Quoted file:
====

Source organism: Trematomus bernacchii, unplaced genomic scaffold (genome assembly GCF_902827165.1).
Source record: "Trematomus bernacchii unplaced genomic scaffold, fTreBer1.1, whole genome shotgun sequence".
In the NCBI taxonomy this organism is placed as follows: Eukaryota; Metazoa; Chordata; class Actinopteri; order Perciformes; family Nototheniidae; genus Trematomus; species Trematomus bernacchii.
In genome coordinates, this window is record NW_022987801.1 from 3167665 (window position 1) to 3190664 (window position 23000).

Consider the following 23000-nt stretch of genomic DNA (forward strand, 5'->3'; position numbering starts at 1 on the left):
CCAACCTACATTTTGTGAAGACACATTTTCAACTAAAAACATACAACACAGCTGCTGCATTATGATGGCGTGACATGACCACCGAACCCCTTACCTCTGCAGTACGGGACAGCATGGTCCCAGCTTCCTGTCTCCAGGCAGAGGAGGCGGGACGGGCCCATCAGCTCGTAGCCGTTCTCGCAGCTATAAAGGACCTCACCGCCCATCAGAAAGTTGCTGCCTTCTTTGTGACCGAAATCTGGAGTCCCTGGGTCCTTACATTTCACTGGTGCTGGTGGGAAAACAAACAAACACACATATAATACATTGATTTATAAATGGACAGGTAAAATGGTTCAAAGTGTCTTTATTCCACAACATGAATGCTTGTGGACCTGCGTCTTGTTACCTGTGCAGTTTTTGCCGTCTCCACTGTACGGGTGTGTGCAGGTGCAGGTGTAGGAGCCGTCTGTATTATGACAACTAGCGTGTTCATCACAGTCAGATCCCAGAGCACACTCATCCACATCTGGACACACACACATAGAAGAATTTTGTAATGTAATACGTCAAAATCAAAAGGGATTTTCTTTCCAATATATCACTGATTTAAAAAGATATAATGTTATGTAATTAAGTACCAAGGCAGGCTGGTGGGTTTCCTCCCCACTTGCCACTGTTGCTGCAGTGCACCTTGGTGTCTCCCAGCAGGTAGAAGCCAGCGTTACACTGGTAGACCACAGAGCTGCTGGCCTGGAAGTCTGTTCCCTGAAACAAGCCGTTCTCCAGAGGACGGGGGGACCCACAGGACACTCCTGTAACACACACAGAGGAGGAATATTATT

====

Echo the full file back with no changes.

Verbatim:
Source organism: Trematomus bernacchii, unplaced genomic scaffold (genome assembly GCF_902827165.1).
Source record: "Trematomus bernacchii unplaced genomic scaffold, fTreBer1.1, whole genome shotgun sequence".
In the NCBI taxonomy this organism is placed as follows: Eukaryota; Metazoa; Chordata; class Actinopteri; order Perciformes; family Nototheniidae; genus Trematomus; species Trematomus bernacchii.
In genome coordinates, this window is record NW_022987801.1 from 3167665 (window position 1) to 3190664 (window position 23000).

Consider the following 23000-nt stretch of genomic DNA (forward strand, 5'->3'; position numbering starts at 1 on the left):
CCAACCTACATTTTGTGAAGACACATTTTCAACTAAAAACATACAACACAGCTGCTGCATTATGATGGCGTGACATGACCACCGAACCCCTTACCTCTGCAGTACGGGACAGCATGGTCCCAGCTTCCTGTCTCCAGGCAGAGGAGGCGGGACGGGCCCATCAGCTCGTAGCCGTTCTCGCAGCTATAAAGGACCTCACCGCCCATCAGAAAGTTGCTGCCTTCTTTGTGACCGAAATCTGGAGTCCCTGGGTCCTTACATTTCACTGGTGCTGGTGGGAAAACAAACAAACACACATATAATACATTGATTTATAAATGGACAGGTAAAATGGTTCAAAGTGTCTTTATTCCACAACATGAATGCTTGTGGACCTGCGTCTTGTTACCTGTGCAGTTTTTGCCGTCTCCACTGTACGGGTGTGTGCAGGTGCAGGTGTAGGAGCCGTCTGTATTATGACAACTAGCGTGTTCATCACAGTCAGATCCCAGAGCACACTCATCCACATCTGGACACACACACATAGAAGAATTTTGTAATGTAATACGTCAAAATCAAAAGGGATTTTCTTTCCAATATATCACTGATTTAAAAAGATATAATGTTATGTAATTAAGTACCAAGGCAGGCTGGTGGGTTTCCTCCCCACTTGCCACTGTTGCTGCAGTGCACCTTGGTGTCTCCCAGCAGGTAGAAGCCAGCGTTACACTGGTAGACCACAGAGCTGCTGGCCTGGAAGTCTGTTCCCTGAAACAAGCCGTTCTCCAGAGGACGGGGGGACCCACAGGACACTCCTGTAACACACACAGAGGAGGAATATTATT